Sunday, July 31, 2011

In My Mailbox (10)

In My Mailbox is hosted by Kristi of The Story Siren.

Another pretty quiet week, but great books make it worth it!

Wolfsbane by Andrea Cremer
The Goddess Test by Aimee Carter

That's it for me! There hasn't been much happening here on my blog still, and I am sorry for that. I find myself still in a bit of a review writing slump, but I'm working on it! Wish me luck!

Saturday, July 30, 2011

Win an ARC of The Unbecoming of Mara Dyer by Michelle Hodkin

Mara Dyer doesn't think life can get any stranger than waking up in a hospital with no memory of how she got there.

It can.

She believes there must be more to the accident she can't remember that killed her friends and left her mysteriously unharmed.

There is.

She doesn't believe that after everything she's been through, she can fall in love.

She's wrong.

The Unbecoming of Mara Dyer hits stores everywhere 9.27.11. Pre-order your copy here. Download the widget here. Enter to win an Advanced Reader’s Copy here.

Thursday, July 28, 2011

The Hunger Games Movie News: First Look at Peeta and Gale

Holy wow, guys, have you seen this? WOW!

EW revealed the first look at Josh Hutcherson as Peeta and Liam Hemsworth as Gale in The Hunger Games!

I am so impressed! I knew they'd look great, but again, WOW!

What do you think?

Wednesday, July 27, 2011

Waiting on Wednesday (12)

Waiting on Wednesday is a weekly bookish meme hosted by Jill of Breaking the Spine! It spotlights soon to be released books that can't come quick enough!

This week's want to read now title is...

Destined by Jessie Harrell!

When Psyche receives a prophecy gone horribly wrong, she learns that even the most beautiful girl in Greece can have a hideous future. Her fate? Fall in love with the one creature even the gods fear.

As she feels herself slipping closer into the arms of the prophecy, Psyche must choose between the terrifyingly tender touch she feels almost powerless to resist and the one constant she's come to expect out of life: you cannot escape what is destined.

Destined is a fresh and heartachingly romantic retelling of the Cupid & Psyche myth from debut novelist, Jessie Harrell. (summary from Goodreads)

I've been on a Greek mythology kick lately, and so I'm really loving the sounds of this one! I'm fascinated by the Psyche & Cupid myth, especially as it is believed to have inspired The Beauty and the Beast stories - and I do love those!

Jessie Harrell's Destined is due for release on 17 November 2011!

Tuesday, July 26, 2011

Teaser Tuesday! (9)

Teaser Tuesdays is a weekly bookish meme, hosted by MizB of Should be Reading. Anyone can play along! Just do the following:
  • Grab your current read
  • Open to a random page
  • Share two (2) "teaser" sentences from somewhere on that page
  • BE CAREFUL NOT TO INCLUDE SPOILERS! (Make sure that what you share doesn't give away too much! You don't want to ruin the book for others!)
  • Share the title & author too, so that other TT participants can add the book to their TBR Lists if they like your teaser!

Hourglass by Myra McEntire

"Time to go. I reached out to leave my glass on the edge of the piano, then watched, shocked, as it went right through and crashed to the ground, a thousand little glistening diamonds on the ceramic tile." p. 18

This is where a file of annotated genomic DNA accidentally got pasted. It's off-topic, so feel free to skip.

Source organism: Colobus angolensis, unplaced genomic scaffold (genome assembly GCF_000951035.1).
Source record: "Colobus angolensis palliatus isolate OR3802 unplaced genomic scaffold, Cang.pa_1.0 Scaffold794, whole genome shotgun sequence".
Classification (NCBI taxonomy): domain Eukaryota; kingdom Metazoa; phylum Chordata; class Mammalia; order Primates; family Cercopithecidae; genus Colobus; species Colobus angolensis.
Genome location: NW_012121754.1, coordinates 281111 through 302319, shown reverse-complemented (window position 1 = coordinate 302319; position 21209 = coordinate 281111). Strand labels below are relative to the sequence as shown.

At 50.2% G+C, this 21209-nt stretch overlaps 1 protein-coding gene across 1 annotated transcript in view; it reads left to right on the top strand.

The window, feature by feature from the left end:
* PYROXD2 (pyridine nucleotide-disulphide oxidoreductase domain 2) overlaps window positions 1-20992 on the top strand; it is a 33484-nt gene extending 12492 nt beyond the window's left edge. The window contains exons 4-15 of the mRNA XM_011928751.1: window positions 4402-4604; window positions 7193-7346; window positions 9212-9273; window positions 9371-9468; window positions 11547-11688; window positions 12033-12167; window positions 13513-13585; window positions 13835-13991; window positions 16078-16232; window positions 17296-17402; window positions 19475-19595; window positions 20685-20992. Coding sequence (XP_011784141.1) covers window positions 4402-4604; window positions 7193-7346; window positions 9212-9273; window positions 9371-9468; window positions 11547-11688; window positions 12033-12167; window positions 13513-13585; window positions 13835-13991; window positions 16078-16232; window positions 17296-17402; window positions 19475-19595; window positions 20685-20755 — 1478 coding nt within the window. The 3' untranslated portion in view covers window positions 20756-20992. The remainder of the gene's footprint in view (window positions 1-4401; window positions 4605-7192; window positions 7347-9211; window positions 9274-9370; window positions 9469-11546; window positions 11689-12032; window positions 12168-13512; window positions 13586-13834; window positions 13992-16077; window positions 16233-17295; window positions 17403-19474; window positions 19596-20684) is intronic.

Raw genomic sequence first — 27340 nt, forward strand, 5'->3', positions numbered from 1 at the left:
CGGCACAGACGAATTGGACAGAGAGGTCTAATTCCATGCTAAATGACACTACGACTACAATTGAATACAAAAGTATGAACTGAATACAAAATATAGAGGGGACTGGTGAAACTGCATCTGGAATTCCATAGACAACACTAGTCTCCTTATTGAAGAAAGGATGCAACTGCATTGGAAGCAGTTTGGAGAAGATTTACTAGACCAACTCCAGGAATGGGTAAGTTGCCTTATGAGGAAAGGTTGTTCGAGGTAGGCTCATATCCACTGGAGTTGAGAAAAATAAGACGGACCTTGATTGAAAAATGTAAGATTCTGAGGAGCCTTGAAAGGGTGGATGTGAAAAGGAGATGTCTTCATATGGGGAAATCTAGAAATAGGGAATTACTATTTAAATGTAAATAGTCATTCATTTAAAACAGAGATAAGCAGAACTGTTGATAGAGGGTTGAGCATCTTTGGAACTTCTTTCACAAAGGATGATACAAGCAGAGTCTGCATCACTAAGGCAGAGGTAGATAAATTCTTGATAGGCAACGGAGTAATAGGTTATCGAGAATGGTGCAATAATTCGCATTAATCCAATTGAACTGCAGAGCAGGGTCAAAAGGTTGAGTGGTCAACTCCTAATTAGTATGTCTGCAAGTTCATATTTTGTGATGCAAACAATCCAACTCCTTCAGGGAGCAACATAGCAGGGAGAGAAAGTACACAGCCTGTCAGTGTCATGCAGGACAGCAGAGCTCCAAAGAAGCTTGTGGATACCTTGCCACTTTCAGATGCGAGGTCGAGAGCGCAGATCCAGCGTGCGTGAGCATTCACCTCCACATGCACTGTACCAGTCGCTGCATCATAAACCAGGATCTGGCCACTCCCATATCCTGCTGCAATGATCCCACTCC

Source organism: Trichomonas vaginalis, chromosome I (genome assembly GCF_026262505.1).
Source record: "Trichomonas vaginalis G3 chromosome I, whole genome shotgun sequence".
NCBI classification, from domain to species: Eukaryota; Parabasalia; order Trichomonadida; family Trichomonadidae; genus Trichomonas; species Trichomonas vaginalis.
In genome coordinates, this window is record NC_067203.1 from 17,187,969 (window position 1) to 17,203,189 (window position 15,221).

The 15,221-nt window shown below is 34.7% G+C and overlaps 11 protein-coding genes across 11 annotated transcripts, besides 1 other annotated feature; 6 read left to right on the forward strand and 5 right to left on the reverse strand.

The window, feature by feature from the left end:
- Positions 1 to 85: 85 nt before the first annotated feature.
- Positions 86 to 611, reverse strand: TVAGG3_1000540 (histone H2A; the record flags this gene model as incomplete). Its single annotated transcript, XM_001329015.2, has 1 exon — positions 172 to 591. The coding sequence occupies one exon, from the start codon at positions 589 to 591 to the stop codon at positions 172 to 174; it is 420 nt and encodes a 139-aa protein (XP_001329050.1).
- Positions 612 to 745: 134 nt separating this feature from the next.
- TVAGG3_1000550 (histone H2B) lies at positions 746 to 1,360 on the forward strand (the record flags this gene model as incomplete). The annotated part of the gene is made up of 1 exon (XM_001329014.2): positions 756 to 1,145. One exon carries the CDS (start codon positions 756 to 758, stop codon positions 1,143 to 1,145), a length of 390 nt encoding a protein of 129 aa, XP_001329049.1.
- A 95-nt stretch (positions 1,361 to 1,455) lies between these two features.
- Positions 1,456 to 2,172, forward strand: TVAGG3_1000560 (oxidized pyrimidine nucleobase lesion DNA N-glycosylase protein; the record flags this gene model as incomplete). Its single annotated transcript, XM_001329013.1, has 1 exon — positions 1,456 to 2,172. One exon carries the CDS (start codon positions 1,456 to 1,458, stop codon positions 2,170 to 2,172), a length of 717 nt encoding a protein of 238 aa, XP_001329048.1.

I'm not too far into Hourglass yet, but I'm very much intrigued!

Please share your teaser for this week!

Monday, July 25, 2011

Summer Book Exchange: Thanks to Tipsy Reader!

Through June/July I took part in Ruby of Ruby's Reads Summer Book Exchange! Each participant created a Wishlist of books they'd love and then much like a Secret Santa exchange, each person had someone to buy them a book and someone to buy a book for!

My 'Santa' was Tipsy Reader!

Tipsy was kind enough to gift me with a book I've been very desperate to read - Imaginary Girls by Nova Ren Suma!

When it arrived last week, I was confused as I couldn't remember ordering a book, and then when I opened it - WAH LA! I was very surprised and excited! So thanks so much, Tipsy, for being my amazing Santa! And many thanks to Ruby for hosting such a great event!

If you think this looks like all sorts of fun - which it was - then be sure to keep an eye on Ruby's Reads for her Fall Book Exchange sign up! I'll definitely be joining in again!

Sunday, July 24, 2011

In My Mailbox (9)

In My Mailbox is hosted by Kristi of The Story Siren.

Not a lot, even though this is 3 weeks worth. Been quiet on the book front!


Life's That Way by Jim Beaver (signed)
Forever by Maggie Stiefvater (signed)
Spellbound by Cara Lynn Shultz

Summer Book Exchange:

Imaginary Girls by Nova Ren Suma


Between the Land and the Sea by Derrolyn Anderson
The Moon and the Tide by Derrolyn Anderson


The Near Witch swag, with many thanks to Lisa of Read Me Bookmark Me Love Me and Victoria Schwab! Includes:

2 The Near Witch bookmarks (signed)
Signed bookplate
3 The Near Witch buttons (signed)
Witch Eyes bookmark (signed)
A Touch Mortal bookmark (signed)
Rivals bookmark (signed)
Blood Magic bookmark (signed)
The Revenant bookmark
Between Shades of Gray bookmark
Bigfoot Reads bookmark
Vanished bookmark
Aliens on Vacation bookmark
HyperionTeens UnRequired Reading playing cards

That's my second win, and I love it!